Just got back from a short trip to NYC, specifically, Manhattan.
Different town, man. Different rules. Good times.
Horns. We in VA know that horns were installed on cars because sometimes it’s too noisy to shout “Hey, y’all!” while you’re waving at folk you know walking down the sidewalk. Now I realize that horns mean, “Please levitate your car, or engage its Flying option” – evidently cabbies suspect that if your car isn’t yellow, it has one of these nifty packages. I don’t think city people know what a trailer hitch is, and it’s a good thing we didn’t have one. There wasn’t room.
Having nursed at the cathode bosom of TV, and tanned in my formative years by its healthy glow, I “knew” that New York cabbies were rude – it was therefore “okay” to be rude back. Emerging from the Lincoln tunnel into Manhattan, someone behind me laid on his horn. Repeatedly. Incessently. At a red light. As if that helped.
My response: Does this finger look infected?
Good ideas for the traveller: When driving through NYC in a convertible, leave the top on.
Crosswalks. In DC, people check the street before crossing even if they have the “walk” signal. Oh, yes they do. In New York, pedestrians go into the crosswalk. They’re very good at waiting for the signal, mostly, but sometimes tend to anticipate it by a few moments. If a car moves an inch forward, they stare it down as they continue in front of it, with a look that would make a DC cabbie lock his doors. After parking the car, we mostly hoofed it, and I think we got pretty good at doing the stare.
There was a class listed in the “Welcome Back to Virginia” guide, where we could un-learn the skill and be re-integrated into society, but it was optional and I think I’ll skip it. Time will heal.
Money. Forgot to change Virginia dollars for New York dollars, so we never did get the exchange rate figured out properly. For instance, breakfast: 2 orders eggs and toast (2 eggs, 1 piece of toast), with orange juice; one espresso, one coffee (no refills). That costs $32.00 VA money in NYC. In Virginia it costs about $6.00. In Georgia, of course (if memory serves), it’s about a buck, and the waitress says “Y’all hardly ate enough to keep alive; sit yourselves back down and I’ll fill your plates up again”, and they heap on the grits, too. Mmmmm, grits.
We’re not going back any time soon, but thanks for thinking of the eatery tip. Thanks just the same.
Missed the last ferry for Liberty Island; did the Empire State, and the specific reason for going in the first place was a presentation at Carnegie Hall so we caught that too. Times Square (from a distance), rode the subway, it was all very nice. Our itinerary left little time for much else.
But, as the saying goes, “Man tends to notice his own folks”. What an abundance of bambulances!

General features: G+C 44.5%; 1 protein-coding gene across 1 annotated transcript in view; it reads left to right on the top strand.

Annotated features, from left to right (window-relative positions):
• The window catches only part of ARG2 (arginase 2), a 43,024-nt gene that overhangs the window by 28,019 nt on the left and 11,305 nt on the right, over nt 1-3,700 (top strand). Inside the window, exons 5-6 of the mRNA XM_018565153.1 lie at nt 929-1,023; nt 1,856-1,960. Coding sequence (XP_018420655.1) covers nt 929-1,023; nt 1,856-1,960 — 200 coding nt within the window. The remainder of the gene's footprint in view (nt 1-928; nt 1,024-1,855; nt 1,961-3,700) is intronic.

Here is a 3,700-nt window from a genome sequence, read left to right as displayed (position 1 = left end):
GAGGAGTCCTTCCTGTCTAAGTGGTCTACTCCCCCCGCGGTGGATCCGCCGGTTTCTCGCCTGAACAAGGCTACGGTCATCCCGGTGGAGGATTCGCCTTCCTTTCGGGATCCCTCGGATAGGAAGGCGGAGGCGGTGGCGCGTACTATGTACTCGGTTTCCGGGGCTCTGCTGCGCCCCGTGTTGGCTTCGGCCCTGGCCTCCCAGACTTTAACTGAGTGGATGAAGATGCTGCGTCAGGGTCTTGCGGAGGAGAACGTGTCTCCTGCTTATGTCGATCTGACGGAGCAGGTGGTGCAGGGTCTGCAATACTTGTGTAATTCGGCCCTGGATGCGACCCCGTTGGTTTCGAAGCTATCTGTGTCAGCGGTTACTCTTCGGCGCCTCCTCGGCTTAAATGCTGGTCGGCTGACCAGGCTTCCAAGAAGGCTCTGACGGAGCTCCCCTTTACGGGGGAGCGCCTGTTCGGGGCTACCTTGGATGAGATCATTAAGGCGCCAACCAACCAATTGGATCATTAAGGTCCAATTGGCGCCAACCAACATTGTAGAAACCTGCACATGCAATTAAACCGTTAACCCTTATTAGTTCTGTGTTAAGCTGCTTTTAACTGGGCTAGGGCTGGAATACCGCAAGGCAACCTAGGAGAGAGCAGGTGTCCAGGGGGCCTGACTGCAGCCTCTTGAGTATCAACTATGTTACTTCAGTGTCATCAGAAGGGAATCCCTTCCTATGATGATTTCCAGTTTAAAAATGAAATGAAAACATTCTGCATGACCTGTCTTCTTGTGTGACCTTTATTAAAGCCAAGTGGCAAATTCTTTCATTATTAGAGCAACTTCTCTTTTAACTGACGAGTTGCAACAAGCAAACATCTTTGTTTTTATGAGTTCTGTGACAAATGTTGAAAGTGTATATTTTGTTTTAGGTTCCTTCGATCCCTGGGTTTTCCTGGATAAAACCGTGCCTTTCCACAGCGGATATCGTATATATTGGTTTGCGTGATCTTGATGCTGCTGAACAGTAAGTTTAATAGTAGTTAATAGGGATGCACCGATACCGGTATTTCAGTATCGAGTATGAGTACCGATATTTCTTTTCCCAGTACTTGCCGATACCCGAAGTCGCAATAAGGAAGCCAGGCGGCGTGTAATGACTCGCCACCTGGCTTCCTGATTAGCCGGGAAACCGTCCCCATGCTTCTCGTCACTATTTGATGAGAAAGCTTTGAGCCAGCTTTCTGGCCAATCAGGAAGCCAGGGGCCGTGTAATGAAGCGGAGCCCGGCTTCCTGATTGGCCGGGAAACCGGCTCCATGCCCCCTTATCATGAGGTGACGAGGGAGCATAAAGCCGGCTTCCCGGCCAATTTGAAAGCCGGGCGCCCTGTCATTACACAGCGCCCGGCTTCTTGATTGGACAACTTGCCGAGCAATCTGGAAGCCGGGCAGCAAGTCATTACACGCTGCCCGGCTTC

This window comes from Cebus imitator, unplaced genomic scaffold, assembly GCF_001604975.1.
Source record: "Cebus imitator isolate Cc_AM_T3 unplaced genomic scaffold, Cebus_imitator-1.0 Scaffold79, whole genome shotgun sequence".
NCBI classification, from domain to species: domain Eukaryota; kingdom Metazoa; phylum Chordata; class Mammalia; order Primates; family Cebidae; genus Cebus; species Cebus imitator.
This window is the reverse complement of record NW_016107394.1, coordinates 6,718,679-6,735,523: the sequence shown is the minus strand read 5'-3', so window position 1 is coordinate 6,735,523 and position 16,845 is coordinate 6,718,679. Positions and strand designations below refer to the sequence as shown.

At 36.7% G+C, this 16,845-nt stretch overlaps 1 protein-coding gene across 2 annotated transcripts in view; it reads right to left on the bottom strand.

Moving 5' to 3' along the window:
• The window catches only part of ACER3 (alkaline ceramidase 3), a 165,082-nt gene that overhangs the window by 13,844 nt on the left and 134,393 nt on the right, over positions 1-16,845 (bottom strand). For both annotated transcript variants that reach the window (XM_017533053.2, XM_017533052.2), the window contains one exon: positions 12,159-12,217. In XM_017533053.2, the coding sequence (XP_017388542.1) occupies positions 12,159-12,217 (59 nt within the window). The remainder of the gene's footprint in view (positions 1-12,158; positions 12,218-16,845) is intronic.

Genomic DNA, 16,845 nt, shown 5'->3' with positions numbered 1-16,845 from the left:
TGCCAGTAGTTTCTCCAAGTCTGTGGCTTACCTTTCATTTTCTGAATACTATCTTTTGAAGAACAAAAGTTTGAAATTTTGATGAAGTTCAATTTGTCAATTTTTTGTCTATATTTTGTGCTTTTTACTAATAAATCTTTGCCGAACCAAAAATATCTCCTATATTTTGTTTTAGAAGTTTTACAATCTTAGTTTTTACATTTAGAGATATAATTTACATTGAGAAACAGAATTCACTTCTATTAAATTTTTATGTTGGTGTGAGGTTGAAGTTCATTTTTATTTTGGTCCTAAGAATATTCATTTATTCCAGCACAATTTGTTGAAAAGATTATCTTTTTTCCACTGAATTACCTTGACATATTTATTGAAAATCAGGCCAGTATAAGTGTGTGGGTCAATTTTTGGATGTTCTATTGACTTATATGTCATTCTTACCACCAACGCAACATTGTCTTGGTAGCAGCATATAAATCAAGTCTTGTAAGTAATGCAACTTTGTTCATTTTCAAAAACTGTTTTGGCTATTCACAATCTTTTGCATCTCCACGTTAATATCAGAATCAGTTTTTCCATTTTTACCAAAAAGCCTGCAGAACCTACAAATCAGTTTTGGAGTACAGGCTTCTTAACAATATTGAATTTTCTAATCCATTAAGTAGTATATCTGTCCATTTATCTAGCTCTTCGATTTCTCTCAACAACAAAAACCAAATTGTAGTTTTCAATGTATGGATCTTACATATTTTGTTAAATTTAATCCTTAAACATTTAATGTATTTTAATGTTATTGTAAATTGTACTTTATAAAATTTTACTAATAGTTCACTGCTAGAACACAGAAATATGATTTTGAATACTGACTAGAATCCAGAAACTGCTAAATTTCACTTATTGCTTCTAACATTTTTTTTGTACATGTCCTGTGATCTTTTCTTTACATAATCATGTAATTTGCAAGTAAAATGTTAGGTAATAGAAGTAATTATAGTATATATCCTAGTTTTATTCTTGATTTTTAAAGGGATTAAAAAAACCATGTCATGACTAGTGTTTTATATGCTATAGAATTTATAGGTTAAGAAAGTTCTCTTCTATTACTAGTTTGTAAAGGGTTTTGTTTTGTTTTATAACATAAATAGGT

FDNY units, private services (I spotted at least four different outfits), many hospital services. Volunteer units, although I didn’t see any marked as such, to my knowledge. With a single exception, I saw only the van-type ambulances. Sensible, where road space is at a premium. Fire apparatus was the usual size, of course.
Each outfitted with blinkies and woo-woos, although as we entered the city I could not (thinking of it) understand how that would help. 7th Ave, or Broadway, you have three or four lanes of traffic on one-way streets, with cars parked bumper-to-bumper on both the left and the right. An ambulance can’t even drive on the sidewalk – the parked cars block it off. There may be a space to enter the sidewalk, where the fire hydrant is located, and the sign, “No Parking Any Time – This Means You!” and “Maximum Penalty for Parking: Dismemberment”. New Yorkers regard this space as “half-hour or less” parking.
Even if you make it to the sidewalk, you have pedestrians staring at you until you lock your doors and contemplate the weather.
Yet, obviously, somehow, the EMS folk make it to where they are going. And an interesting arrival it is, too.
As we strode the sidewalk, staring left and right, we approached a hotel entrance just as an ambulance pulled up. EMS hopped out as a hotel-dude-in-a-suit scuttled forth with The Information. EMS listened as they calmly locked their doors, closed them, and fished through a ring of many keys to unlock the back so they could get their gear. They locked the rig as they went into the hotel.
Understandable of course. Bad guys looking for drugs, needles, any free stuff. Just… different from Virginia. Cue Johnny Depp Wonka: “Man, that is just… weird.”
The same ambulance was there a half-hour later, which makes sense, depending on the problem: If you’re not getting to the hospital in less than half an hour, because of traffic, go ahead and stabilize on-scene. You’re sure not going to land a helicopter for a fly-out. Not that I bothered them to ask if this was the policy, it’s just my guess.
Any system that gets over a million calls a year, they gotta know what they’re doing. It looked like a tough job, with conditions very different from the ones we face here in Virginia. They’re obviously up to it.
Still, one wonders if they have an EMS sponsorship in, say, Jersey, where one week a year bambulance folk from the city can go and drive over 35mph – just to feel it.
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